News


From the editor's desk: Fake chips aren’t going away

16 August 2017 News

Anyone who’s designed and tested electronic circuits will tell you, having a circuit that doesn’t work is not the worst that can happen; it’s the intermittent faults that really hurt. For a product that’s gone into full production, having those products begin to fail in the field is about the worst outcome the manufacturer can face, necessitating repairs, recalls and possibly even redesigns. All of these problems, and many others besides, can be caused by fake or counterfeit electronic components.

It’s important to have a clear definition of what exactly makes a fake component fake, and the US Department of Commerce provides a definition of a counterfeit electronic part as “one that is not genuine because it: is an unauthorised copy; does not conform to original OCM (original component manufacturer) design, model or performance standards; is not produced by the OCM or is produced by unauthorised contractors; is an off-specification, defective, or used OCM product sold as ‘new’ or working; or has incorrect or false markings or documentation, or both.”

You may imagine these counterfeit chips being manufactured using cobbled together or out-of-date manufacturing equipment in a factory off some back alley in Shanghai and loaded into the back of an unmarked truck in the dead of night, but there are in fact several ways for them to find their way into the supply chain. While many are indeed made on illegal production lines, they are not always of such poor quality as to fail immediately, or at all, but substandard or non-existent cleanliness, packaging and testing means they almost never meet the guaranteed specifications of the ‘real McCoy’.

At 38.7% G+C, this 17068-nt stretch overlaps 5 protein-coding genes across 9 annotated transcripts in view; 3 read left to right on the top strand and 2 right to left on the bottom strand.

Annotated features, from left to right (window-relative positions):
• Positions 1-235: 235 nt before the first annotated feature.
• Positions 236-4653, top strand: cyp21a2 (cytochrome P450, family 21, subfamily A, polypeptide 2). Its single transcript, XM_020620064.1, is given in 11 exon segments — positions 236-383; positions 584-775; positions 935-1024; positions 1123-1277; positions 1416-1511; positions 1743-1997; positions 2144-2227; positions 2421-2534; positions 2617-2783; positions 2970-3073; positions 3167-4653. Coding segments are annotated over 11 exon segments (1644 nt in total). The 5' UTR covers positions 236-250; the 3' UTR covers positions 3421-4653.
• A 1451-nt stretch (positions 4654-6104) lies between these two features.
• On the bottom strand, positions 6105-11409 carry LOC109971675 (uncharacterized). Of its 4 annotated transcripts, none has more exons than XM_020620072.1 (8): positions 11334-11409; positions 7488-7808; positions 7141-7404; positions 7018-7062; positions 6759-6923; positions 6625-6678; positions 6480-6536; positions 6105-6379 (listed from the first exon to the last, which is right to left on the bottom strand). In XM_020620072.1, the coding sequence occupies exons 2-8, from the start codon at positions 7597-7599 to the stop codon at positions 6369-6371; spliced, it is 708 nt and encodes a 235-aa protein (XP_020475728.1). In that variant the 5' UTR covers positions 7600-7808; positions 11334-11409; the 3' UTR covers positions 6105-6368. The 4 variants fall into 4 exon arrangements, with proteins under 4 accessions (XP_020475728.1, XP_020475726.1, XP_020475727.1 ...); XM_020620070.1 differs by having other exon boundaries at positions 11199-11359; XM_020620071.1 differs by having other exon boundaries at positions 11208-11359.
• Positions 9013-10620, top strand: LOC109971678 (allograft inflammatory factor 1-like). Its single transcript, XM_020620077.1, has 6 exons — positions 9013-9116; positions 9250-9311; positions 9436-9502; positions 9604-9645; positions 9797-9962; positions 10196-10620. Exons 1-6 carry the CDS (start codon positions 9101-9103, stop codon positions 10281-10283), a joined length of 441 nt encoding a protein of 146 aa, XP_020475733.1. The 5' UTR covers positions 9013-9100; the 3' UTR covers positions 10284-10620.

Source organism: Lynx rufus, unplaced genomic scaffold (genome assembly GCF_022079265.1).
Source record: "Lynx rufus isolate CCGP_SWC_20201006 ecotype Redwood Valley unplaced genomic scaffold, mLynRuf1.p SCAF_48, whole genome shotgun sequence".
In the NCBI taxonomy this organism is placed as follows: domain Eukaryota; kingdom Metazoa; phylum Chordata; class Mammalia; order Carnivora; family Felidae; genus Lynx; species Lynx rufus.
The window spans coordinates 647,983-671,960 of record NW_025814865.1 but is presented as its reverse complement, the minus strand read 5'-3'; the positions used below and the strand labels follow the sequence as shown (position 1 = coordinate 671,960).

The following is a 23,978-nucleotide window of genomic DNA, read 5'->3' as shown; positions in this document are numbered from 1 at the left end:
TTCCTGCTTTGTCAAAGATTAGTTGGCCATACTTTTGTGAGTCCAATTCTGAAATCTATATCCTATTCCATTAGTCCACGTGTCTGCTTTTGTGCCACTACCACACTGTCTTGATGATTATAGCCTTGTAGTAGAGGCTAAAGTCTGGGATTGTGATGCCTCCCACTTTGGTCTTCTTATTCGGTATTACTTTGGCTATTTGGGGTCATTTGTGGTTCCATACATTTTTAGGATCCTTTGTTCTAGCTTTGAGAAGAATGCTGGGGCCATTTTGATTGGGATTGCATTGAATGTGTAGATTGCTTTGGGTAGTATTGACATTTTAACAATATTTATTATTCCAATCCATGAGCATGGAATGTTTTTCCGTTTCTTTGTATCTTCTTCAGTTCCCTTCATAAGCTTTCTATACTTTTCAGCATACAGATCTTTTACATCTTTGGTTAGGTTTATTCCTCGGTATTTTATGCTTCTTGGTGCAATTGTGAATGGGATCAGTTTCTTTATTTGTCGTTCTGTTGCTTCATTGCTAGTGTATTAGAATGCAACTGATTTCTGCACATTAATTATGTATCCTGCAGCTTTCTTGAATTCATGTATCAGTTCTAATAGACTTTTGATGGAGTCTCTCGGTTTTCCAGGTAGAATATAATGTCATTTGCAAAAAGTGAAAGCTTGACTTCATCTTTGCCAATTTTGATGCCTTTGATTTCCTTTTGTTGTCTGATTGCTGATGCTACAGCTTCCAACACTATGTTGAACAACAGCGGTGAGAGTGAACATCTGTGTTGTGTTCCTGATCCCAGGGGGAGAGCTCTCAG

Other ways for them to be dispersed is by being salvaged from electronic waste, cleaned up and sold on the grey market. Buyers in particular risk of this tactic are those looking to obtain obsolete parts that are critical to their product’s design. Your best bet is always to buy from the original component manufacturer or one of their authorised distributors/resellers. Some companies even buy up stock of soon-to-be-obsolete parts and stockpile them, providing a legitimate supply source far beyond their obsolescence date.

There have also been claims of manufacturing rejects being packaged, marked and interjected into the supply chain as fully tested devices, by someone with access to the production facility. Amazon had a scare recently with stories of fake AMD processors showing up for sale, supposedly originating from a case of a customer who returned one as faulty, in its original and apparently unopened packaging, only to be resold to an unsuspecting buyer.

It’s not only unscrupulous or desperate electronics manufacturers who fall victim to counterfeit components. Last year three Chinese men pleaded guilty to conspiring to buy genuine field-programmable gate arrays (FPGAs) stolen from a US Navy base and replacing them with fake versions. An undercover agent foiled the plot before the duds could find their way into critical weapons systems.

The problem of counterfeit components has reached such proportions that the Silicon Industry Association (SIA) in the USA has set up an anti-counterfeiting task force which works continuously to curtail the supply and demand for these illegal products and to educate customers on how to avoid purchasing counterfeits. The association produced a 28-page white paper in 2013 which described the size of the problem and methods to mitigate the dangers. While it goes into much detail, the upshot of that white paper amounts to what should be considered common sense: